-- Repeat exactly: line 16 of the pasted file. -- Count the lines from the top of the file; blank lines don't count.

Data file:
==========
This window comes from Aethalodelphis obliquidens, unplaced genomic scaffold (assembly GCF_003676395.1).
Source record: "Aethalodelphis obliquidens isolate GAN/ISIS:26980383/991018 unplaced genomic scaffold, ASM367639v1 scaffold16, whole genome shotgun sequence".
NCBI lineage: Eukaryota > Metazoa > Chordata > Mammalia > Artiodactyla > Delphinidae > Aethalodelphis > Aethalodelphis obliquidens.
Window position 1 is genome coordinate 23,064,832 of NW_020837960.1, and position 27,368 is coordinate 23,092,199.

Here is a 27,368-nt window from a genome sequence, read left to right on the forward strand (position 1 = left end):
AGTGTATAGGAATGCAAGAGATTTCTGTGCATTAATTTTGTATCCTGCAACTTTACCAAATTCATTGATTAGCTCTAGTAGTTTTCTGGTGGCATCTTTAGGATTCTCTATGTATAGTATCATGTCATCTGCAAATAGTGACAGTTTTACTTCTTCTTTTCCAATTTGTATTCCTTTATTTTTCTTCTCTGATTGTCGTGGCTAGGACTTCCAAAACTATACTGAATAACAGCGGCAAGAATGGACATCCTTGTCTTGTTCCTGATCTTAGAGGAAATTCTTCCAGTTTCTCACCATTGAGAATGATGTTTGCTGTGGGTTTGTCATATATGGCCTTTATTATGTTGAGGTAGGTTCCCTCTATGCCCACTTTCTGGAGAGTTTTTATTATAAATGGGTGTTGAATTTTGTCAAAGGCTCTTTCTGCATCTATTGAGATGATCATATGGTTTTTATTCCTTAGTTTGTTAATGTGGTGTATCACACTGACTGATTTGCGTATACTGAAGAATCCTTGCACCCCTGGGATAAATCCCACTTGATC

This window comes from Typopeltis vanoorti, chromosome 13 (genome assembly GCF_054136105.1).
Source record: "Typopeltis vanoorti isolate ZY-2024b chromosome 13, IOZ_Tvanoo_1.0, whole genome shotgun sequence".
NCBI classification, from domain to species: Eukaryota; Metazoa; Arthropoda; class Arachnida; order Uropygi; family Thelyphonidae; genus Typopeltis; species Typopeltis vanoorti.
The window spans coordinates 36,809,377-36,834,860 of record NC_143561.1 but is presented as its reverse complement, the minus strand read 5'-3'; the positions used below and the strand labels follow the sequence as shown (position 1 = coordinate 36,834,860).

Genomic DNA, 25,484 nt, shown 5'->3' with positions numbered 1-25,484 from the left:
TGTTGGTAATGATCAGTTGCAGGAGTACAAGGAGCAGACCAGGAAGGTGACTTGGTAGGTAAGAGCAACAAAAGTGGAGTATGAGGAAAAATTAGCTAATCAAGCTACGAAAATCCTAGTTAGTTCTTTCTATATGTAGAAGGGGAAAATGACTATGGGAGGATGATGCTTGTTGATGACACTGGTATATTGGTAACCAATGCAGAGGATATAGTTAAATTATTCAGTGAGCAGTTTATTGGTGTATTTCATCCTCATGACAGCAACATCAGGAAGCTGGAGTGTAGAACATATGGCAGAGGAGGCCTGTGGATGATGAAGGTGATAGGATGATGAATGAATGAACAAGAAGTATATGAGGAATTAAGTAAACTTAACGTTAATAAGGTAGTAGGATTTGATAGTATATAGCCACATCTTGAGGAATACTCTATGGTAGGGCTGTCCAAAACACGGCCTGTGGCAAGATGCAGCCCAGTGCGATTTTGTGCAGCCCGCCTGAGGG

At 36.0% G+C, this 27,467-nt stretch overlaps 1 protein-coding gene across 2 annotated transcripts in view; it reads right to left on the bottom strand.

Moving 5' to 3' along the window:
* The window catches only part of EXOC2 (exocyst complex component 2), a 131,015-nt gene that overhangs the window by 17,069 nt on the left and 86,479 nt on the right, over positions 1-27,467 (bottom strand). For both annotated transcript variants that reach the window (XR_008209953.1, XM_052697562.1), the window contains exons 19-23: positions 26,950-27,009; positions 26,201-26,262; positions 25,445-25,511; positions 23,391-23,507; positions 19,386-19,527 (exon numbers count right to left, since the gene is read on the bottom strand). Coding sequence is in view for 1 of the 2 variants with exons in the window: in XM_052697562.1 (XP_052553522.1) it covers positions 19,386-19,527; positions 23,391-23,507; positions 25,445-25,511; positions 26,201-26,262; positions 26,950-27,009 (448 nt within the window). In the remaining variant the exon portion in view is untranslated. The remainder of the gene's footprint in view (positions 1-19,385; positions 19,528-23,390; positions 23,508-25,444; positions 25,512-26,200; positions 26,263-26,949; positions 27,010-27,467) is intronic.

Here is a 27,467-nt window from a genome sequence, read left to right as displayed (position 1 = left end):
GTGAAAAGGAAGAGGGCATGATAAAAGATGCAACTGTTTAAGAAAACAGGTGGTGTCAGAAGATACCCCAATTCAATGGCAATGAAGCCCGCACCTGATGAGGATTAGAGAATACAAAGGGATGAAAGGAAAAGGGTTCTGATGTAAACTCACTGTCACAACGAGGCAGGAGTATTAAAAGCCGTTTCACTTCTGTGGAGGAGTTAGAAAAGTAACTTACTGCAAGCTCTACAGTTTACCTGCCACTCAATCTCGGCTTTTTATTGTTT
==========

Here is a 27,467-nt window from a genome sequence, read left to right as displayed (position 1 = left end):